maybe seek out some counselling with a good therapist or genetics counsellor to explore this issue. genetics counsellor can tell you about risks.

there is no guarantee with any pregnancy or even getting an adopted child. you cant rule out any condition - or maybe you can for now but you have no idea what might happen in the future. having a child, you have to be prepared for whatever is thrown at you.... especially having one on your own.

btw - my disabled SLD ASd child does not have a miserable life - he is hard work but when things are put in place he is a happy chap.

Many disabled peopel go on to have kids knowing their kids might have the condition take eg Warwick Davies - sorry its a DM link but i think you see happy kids there www.dailymail.co.uk/femail/article-2590573/Losing-two-babies-stronger-Warwick-Davis-opens-tragic-effects-dwarfism.html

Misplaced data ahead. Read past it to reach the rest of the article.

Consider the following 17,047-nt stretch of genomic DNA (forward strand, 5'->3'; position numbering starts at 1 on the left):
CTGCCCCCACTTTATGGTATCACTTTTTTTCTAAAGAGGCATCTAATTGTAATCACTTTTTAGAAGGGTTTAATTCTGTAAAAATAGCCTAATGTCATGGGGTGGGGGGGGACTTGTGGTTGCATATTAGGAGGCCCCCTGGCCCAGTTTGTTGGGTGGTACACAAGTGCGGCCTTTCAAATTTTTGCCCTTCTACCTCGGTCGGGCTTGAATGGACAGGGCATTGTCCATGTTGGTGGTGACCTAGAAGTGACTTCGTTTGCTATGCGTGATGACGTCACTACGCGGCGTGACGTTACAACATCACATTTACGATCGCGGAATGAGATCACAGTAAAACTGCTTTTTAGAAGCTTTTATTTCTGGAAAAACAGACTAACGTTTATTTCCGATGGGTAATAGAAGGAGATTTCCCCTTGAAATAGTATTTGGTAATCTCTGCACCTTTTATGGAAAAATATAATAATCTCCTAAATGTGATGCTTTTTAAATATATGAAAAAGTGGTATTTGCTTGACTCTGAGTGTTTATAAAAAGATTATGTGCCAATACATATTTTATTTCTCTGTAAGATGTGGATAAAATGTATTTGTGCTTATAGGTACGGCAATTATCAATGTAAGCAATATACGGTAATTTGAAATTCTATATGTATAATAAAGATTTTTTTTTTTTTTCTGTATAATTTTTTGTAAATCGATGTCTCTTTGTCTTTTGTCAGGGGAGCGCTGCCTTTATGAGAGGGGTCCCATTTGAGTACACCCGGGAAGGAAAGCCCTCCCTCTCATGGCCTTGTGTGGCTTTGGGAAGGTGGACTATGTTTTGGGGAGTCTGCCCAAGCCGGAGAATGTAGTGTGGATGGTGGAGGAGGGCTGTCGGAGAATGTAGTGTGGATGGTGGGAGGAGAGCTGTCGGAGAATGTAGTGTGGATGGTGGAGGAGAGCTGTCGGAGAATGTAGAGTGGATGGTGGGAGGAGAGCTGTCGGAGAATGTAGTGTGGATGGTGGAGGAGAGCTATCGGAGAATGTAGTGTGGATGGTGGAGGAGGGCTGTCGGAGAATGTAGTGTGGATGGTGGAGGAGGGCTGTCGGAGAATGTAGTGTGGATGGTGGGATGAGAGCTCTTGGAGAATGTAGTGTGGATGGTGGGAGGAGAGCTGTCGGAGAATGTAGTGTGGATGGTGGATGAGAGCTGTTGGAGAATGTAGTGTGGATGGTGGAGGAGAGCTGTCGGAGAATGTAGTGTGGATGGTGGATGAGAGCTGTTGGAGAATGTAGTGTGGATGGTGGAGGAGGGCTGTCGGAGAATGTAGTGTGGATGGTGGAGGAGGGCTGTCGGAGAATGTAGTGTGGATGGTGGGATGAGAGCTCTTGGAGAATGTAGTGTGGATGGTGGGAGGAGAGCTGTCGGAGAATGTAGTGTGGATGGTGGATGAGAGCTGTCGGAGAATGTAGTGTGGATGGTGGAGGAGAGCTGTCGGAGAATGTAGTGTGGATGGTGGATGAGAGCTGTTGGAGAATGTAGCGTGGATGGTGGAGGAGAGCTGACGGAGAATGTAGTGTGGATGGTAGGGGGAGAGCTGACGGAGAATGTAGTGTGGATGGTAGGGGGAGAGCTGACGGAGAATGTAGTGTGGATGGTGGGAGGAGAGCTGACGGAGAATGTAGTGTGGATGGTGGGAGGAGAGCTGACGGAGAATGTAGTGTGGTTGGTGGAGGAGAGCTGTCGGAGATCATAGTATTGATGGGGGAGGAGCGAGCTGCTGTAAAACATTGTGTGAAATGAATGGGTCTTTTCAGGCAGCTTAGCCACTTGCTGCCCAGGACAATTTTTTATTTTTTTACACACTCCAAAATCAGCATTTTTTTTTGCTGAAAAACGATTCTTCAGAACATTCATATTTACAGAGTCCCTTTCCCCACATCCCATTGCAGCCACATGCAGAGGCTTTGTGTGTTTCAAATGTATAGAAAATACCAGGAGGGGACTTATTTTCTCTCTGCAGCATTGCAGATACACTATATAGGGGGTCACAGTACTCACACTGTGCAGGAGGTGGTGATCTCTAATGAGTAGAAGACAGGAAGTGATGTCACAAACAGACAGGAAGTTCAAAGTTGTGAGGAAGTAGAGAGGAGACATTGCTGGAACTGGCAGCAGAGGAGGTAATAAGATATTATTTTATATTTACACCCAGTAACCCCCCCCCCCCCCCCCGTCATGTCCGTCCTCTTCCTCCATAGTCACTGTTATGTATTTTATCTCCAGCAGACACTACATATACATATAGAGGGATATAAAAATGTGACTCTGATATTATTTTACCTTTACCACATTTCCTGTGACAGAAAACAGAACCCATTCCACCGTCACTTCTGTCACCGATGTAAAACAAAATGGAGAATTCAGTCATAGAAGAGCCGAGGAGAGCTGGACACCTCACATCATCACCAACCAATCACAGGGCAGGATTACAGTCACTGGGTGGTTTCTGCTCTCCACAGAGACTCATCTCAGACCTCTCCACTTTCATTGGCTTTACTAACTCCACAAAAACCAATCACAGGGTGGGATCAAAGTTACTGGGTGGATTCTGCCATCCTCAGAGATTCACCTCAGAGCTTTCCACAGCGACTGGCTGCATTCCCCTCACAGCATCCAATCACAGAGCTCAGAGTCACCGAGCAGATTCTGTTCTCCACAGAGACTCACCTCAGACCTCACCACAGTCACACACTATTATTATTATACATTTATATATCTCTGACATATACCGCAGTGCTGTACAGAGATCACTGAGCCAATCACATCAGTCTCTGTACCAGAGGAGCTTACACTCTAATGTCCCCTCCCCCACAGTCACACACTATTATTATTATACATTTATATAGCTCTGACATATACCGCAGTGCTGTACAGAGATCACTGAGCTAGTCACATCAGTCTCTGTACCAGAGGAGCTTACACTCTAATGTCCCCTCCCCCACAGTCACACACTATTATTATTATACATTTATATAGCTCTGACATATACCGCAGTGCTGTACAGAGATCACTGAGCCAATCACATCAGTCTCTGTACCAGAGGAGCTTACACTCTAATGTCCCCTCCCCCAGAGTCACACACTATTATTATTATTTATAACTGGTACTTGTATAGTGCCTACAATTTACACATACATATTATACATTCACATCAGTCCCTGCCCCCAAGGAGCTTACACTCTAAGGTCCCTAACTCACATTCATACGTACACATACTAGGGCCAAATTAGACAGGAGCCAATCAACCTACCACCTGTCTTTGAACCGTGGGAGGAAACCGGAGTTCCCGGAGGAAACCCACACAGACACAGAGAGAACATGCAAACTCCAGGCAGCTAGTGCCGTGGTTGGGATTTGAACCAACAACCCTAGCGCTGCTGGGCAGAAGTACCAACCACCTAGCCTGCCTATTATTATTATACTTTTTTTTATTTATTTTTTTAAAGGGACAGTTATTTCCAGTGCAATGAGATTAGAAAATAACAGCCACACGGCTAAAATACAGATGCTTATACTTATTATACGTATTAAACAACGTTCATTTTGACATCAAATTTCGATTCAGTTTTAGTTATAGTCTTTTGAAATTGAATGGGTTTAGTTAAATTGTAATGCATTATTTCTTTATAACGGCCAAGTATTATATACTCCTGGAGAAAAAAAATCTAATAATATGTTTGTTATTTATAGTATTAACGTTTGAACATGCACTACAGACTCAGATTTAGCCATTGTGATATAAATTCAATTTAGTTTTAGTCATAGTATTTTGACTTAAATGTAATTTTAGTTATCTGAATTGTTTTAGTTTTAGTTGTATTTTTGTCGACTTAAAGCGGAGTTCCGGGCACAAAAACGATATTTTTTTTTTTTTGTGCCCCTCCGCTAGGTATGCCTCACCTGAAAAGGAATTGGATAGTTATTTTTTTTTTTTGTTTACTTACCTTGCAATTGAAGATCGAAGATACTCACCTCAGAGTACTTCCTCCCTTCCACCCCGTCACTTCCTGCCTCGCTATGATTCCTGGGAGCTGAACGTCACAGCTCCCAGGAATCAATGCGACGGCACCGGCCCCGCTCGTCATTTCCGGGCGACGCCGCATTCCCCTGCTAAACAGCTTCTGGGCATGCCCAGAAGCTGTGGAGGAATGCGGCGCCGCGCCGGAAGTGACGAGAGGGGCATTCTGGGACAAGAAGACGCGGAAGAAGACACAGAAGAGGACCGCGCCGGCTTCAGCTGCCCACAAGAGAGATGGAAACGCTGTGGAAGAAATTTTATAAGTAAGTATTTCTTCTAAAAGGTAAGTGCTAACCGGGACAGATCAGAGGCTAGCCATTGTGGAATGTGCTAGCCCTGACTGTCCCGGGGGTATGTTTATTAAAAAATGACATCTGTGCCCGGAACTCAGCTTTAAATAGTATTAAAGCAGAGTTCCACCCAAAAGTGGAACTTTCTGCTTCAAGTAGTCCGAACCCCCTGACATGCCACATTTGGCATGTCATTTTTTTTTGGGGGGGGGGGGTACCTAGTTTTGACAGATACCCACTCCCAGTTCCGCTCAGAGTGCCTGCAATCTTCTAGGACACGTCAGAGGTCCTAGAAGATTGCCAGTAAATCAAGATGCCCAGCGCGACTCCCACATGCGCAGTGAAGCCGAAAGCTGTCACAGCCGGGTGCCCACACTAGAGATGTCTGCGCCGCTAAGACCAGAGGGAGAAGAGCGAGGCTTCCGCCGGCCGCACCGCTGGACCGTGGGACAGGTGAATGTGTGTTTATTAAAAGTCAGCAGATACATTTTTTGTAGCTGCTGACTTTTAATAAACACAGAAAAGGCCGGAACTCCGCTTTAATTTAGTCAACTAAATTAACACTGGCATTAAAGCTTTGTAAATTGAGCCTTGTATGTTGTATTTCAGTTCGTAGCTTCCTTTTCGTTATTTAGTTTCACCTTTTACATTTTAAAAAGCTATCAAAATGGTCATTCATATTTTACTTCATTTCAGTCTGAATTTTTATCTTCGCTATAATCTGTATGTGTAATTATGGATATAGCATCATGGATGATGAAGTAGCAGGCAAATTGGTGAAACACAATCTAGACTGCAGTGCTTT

i can totally understand ruling out a life limiting condition or a degenerative one... but you do have to be prepared to accept challenges of one or more health conditions who knows what along the way.

I can also understand you not wanting to pass on a condition - but you cant test for it so that means you have to go down donor egg etc to avoid it... - BUT you may still get a child with a completely different condition! or one who has an accident later and acquires something even worse....if you "dont want a child with x" - that is fine - but the only way to have a zero risk of any kind of health condition now or in future for a child is simply not to have a child... fact.

rather than focusing on one condition, how do you deal with unexpected challenges generally?